What kind of nostalgia have your babies (or the babies you know) brought back to you?


Let it be


I need to get this off of my chest (no pun intended). If I sound mad, it’s because I am. However, I will do this once and only once, and then I’m done, I promise. I just need to get this out.

Something that has just blown my mind since day 1 of getting pregnant, is the debate between breastfeeding or formula feeding your baby. Suddenly, everyone I know was asking if I was going to breastfeed, and initially, my answer was no. I was formula fed, as I mentioned before, and, knew nothing of babies or the world accompanying them. To me, formula was an acceptable choice, and I didn’t see what the big deal was. After all, it was my boobs, my baby, and our family we were talking about, it should be my decision, right?

Wrong. I was barraged. By nurses, well-meaning friends, strangers, articles, bus advertisements, everything right on down to the formula samples I got in the mail said “Breast is Best!”. People said “just try it”, and “your baby deserves the best”. Not wanting to let the world or my baby down, I decided to hold off and make my decision when he was born – and when he was born, I decided to breastfeed. I did my research. I understand there are numerous benefits to breastfeeding and breastmilk. I also support anyone I know that breastfeeds. I believe it’s a great thing, if it’s something that works for your family and you desire to do so.

But mama….is it really THAT big of an argument? Read the following article to see how out of hand this has gotten. Unless I’m missing something and men generally lactate, I find this totally and utterly ridiculous:

I admit, everything went well, so I thought, for a short while. This is where I stop my story, though, because I’ve made a vow to myself to stop feeling like I need to rationalize the decision I made. Every time someone asks me if I nursed Baby D I spill into this ramble about our story and my thought process and why I stopped. I was usually met with a  “well did you try this?” or “could you have done this?” I finally realized – I don’t owe an explanation to anyone. It didn’t work for our family, and as a family, it’s a decision that WE made. Explaining my circumstances would never lead anyone to feel what I felt or what we dealt with as a family behind closed doors. Frankly, I’m not even sure it’s anyone’s business.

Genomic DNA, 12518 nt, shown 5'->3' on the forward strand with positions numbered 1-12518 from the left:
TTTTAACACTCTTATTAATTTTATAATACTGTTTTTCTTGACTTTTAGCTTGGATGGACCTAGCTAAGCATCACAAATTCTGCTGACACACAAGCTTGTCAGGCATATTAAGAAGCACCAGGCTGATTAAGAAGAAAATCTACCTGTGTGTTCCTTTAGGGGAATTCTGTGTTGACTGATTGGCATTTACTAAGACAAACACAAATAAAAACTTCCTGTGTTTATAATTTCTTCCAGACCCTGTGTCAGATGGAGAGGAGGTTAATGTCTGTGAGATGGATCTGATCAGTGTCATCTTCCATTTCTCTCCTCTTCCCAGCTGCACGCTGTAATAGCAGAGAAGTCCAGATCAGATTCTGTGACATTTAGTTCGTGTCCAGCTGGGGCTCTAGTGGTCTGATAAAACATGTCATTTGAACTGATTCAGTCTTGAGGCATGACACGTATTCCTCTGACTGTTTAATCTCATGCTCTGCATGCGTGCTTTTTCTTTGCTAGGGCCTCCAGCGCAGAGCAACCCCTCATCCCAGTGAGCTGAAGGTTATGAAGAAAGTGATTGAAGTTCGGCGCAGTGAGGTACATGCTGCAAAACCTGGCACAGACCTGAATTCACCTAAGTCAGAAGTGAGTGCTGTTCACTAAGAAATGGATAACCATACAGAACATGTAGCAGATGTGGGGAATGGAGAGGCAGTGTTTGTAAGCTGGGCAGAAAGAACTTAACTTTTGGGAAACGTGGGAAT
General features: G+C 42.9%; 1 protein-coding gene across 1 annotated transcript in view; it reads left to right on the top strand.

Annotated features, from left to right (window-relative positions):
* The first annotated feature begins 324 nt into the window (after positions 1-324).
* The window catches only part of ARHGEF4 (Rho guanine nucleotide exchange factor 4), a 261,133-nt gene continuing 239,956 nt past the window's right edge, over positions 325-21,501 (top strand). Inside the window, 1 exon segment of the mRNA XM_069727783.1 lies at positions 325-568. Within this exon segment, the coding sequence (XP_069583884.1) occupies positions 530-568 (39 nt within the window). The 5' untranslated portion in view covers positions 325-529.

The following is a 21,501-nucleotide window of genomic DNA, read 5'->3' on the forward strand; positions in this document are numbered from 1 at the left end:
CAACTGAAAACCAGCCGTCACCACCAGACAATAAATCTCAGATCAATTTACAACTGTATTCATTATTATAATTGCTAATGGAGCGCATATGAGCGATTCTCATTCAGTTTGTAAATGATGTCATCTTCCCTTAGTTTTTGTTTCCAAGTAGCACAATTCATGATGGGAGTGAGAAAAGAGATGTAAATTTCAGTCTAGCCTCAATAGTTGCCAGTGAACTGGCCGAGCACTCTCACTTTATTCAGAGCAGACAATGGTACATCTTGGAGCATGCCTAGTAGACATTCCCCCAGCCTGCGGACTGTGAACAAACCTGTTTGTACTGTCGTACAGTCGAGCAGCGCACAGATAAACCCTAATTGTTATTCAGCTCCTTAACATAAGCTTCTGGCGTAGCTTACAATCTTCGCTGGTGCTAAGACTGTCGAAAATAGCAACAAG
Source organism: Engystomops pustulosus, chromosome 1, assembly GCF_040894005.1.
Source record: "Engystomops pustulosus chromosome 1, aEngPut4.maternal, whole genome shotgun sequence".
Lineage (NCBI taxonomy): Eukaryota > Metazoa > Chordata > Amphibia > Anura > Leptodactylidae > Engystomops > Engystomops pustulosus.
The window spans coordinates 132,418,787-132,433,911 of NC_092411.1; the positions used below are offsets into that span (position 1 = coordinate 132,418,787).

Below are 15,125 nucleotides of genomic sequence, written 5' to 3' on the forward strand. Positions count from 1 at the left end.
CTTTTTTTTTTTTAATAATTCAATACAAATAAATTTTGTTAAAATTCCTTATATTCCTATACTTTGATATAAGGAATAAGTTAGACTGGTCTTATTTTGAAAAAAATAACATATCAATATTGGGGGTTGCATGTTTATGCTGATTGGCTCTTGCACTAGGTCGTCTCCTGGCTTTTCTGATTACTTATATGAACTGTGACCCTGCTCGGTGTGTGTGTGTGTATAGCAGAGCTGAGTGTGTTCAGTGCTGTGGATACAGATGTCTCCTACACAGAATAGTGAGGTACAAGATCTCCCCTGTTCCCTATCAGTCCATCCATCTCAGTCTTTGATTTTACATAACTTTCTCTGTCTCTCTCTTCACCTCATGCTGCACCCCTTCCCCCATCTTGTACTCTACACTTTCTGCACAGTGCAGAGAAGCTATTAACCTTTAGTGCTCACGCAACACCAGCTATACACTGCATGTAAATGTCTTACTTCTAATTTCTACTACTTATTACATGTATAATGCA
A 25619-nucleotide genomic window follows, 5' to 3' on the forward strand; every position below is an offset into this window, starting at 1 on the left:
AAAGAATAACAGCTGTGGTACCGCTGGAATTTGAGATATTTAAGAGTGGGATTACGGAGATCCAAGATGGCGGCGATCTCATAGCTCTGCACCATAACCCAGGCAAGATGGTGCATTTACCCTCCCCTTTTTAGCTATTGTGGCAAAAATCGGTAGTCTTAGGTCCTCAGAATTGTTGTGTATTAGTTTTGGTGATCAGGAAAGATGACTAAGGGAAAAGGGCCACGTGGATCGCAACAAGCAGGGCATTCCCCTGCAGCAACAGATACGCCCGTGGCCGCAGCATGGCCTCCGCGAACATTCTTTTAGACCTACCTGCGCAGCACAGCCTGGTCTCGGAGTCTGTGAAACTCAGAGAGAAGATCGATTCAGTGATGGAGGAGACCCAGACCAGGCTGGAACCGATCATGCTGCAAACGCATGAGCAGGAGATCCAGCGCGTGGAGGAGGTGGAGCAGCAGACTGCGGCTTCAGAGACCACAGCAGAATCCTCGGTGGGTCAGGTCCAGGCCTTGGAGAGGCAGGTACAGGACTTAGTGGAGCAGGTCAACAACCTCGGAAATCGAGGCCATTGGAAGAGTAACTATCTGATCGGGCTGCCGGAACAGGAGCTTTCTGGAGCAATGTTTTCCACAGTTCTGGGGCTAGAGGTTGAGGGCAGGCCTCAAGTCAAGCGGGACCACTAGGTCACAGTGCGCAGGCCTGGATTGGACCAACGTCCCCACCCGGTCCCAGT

That being said, since we’ve been on formula, I have heard some pretty shitty things in likely and unlikely places, and for the most part I’ve learned to let it roll off of my back. But the sanctimonious one-upping really pisses me off, especially when it implies that I am harming my child or re-writing the course of his life by using formula. Which is too bad, you know, because Baby D could have been president, but he’ll likely fail out of college and end up taking orders at McDonalds because I couldn’t hack the boob thing.

In that case, do you think that the next time I screw up at my job I could just tell my boss that I’m formula fed, and that if only I had been breastfed my IQ would be a little higher?

No. Because it’s totally stupid and ridiculous. I am absolutely sickened by the time I’ve wasted on the guilt I’ve had and hearing about the guilt placed on other new mothers that are just trying to do what they can, the best they know how. I sometimes feel as though I am wearing a “Scarlet F” – or that I don’t belong to the good mama club. You know, supporting breastfeeding does not need to equal bashing formula feeding. Just as supporting formula feeding does not mean you need to bash breastfeeding. The two are not mutually exclusive, and in my opinion, it all does more harm than good. Support does not need to always come in the form of influence. Support should be positive, factual, helpful.

That being said, I know where the guilt comes from, and it’s fueled in part by comments such as those you can read below (which are all things I have heard/read/or both…..seriously).


  • Giving a baby formula is like letting them ride in the car without a car seat.
    • No, it’s not. Because feeding my baby formula won’t send him flying through a windshield. Next?